A few highlights:

  • A 1% increase in each of the next two years for K-12 and higher education. The second year for K-12 would have that 1% be divided among the state’s highest performing schools. Combined, the education funding totals 65% of the budget.
  • While the administration did not include money to specifically expand the Medicaid program as outlined under federal health care reform, it does significantly increase funding for health insurance for the poor – from $1.65 billion this year to $2.1 billion in 2015.
  • The budget calls for a change in projected excess revenues. After 12.5% of annual spending is set aside in reserves, the remainder would be divided between the automatic income tax credits that were enacted during the Daniels administration and a new fund to help maintain roads, bridges and other infrastructure critical to economic growth.
  • Spending is kept in line in this proposal. A structural surplus is maintained and reserves are allocated effectively, with the infrastructure fund a good start to the larger question of financing future transportation needs. The Chamber will be working with the governor’s team and legislators to help ensure that as many pro-job, pro-economy priorities as possible are achieved in a responsible manner.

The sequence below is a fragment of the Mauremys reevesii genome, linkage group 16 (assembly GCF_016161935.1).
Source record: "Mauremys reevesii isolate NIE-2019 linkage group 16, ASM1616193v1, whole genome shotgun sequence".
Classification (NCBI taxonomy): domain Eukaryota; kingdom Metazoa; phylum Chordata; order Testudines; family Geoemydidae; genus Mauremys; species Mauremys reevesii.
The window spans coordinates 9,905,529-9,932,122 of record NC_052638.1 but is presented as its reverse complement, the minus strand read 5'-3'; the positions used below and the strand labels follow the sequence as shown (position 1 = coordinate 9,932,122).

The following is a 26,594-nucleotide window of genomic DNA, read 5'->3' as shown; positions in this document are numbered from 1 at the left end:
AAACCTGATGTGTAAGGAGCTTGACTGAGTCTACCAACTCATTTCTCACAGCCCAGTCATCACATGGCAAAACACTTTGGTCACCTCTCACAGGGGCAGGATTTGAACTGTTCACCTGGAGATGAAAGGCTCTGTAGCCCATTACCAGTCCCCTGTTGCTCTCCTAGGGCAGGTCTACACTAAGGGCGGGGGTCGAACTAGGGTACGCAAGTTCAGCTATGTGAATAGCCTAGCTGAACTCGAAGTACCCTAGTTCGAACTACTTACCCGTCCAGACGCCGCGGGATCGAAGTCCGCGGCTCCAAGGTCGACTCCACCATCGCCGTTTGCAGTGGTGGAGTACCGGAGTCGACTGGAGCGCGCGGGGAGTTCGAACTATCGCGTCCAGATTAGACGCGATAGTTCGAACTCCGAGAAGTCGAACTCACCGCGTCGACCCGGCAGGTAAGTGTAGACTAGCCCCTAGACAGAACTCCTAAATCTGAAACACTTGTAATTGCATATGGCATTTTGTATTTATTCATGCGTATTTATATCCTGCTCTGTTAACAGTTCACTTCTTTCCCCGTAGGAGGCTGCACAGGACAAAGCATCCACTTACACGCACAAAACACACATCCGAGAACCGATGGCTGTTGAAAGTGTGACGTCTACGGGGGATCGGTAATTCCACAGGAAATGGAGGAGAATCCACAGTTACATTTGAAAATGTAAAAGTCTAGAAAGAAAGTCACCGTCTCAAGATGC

Worst of the Worst in 2012 Regulations

There’s room for one last "Bottom 10" list of 2012. With thousands of new government regulations each year, it’s difficult to select the worst new rules put into place. Two Heritage Foundation experts give it a try, starting with 1,099 pages of new mortgage disclosure rules that have the stated goal of simplifying home loans.